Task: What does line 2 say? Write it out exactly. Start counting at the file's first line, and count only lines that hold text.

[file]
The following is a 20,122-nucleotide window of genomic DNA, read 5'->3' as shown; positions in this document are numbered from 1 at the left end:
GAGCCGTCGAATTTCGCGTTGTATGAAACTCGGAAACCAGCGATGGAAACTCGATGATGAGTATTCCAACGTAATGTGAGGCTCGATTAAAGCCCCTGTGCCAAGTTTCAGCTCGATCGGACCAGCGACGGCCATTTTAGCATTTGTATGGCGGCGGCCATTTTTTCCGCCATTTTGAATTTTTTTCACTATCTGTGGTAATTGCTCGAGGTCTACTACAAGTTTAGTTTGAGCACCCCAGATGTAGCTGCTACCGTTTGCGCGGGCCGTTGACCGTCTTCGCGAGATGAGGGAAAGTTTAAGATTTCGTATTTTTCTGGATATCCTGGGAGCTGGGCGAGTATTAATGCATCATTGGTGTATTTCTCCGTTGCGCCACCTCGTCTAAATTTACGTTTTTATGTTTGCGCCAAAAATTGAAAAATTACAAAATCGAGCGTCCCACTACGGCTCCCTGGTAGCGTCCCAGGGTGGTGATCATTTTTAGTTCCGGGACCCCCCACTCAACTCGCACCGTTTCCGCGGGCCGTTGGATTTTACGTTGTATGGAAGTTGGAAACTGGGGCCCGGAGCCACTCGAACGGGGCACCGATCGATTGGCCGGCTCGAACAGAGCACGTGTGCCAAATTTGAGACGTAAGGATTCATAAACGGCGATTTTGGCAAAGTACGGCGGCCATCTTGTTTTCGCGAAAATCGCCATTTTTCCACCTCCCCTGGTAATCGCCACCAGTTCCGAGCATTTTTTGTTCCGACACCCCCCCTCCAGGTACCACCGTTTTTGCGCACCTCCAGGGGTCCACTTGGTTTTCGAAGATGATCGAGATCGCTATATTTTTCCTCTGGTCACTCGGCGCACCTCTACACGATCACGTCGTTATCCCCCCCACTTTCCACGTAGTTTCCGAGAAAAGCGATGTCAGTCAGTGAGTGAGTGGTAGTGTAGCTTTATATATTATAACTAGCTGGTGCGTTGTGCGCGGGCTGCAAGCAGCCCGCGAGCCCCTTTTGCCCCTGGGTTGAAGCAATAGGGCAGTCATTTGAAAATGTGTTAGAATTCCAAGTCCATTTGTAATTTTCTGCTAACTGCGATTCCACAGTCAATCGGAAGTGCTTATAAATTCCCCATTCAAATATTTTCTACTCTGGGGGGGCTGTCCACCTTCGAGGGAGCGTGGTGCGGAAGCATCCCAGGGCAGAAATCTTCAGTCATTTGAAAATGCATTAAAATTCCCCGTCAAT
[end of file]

GAGCCGTCGAATTTCGCGTTGTATGAAACTCGGAAACCAGCGATGGAAACTCGATGATGAGTATTCCAACGTAATGTGAGGCTCGATTAAAGCCCCTGTGCCAAGTTTCAGCTCGATCGGACCAGCGACGGCCATTTTAGCATTTGTATGGCGGCGGCCATTTTTTCCGCCATTTTGAATTTTTTTCACTATCTGTGGTAATTGCTCGAGGTCTACTACAAGTTTAGTTTGAGCACCCCAGATGTAGCTGCTACCGTTTGCGCGGGCCGTTGACCGTCTTCGCGAGATGAGGGAAAGTTTAAGATTTCGTATTTTTCTGGATATCCTGGGAGCTGGGCGAGTATTAATGCATCATTGGTGTATTTCTCCGTTGCGCCACCTCGTCTAAATTTACGTTTTTATGTTTGCGCCAAAAATTGAAAAATTACAAAATCGAGCGTCCCACTACGGCTCCCTGGTAGCGTCCCAGGGTGGTGATCATTTTTAGTTCCGGGACCCCCCACTCAACTCGCACCGTTTCCGCGGGCCGTTGGATTTTACGTTGTATGGAAGTTGGAAACTGGGGCCCGGAGCCACTCGAACGGGGCACCGATCGATTGGCCGGCTCGAACAGAGCACGTGTGCCAAATTTGAGACGTAAGGATTCATAAACGGCGATTTTGGCAAAGTACGGCGGCCATCTTGTTTTCGCGAAAATCGCCATTTTTCCACCTCCCCTGGTAATCGCCACCAGTTCCGAGCATTTTTTGTTCCGACACCCCCCCTCCAGGTACCACCGTTTTTGCGCACCTCCAGGGGTCCACTTGGTTTTCGAAGATGATCGAGATCGCTATATTTTTCCTCTGGTCACTCGGCGCACCTCTACACGATCACGTCGTTATCCCCCCCACTTTCCACGTAGTTTCCGAGAAAAGCGATGTCAGTCAGTGAGTGAGTGGTAGTGTAGCTTTATATATTATAACTAGCTGGTGCGTTGTGCGCGGGCTGCAAGCAGCCCGCGAGCCCCTTTTGCCCCTGGGTTGAAGCAATAGGGCAGTCATTTGAAAATGTGTTAGAATTCCAAGTCCATTTGTAATTTTCTGCTAACTGCGATTCCACAGTCAATCGGAAGTGCTTATAAATTCCCCATTCAAATATTTTCTACTCTGGGGGGGCTGTCCACCTTCGAGGGAGCGTGGTGCGGAAGCATCCCAGGGCAGAAATCTTCAGTCATTTGAAAATGCATTAAAATTCCCCGTCAAT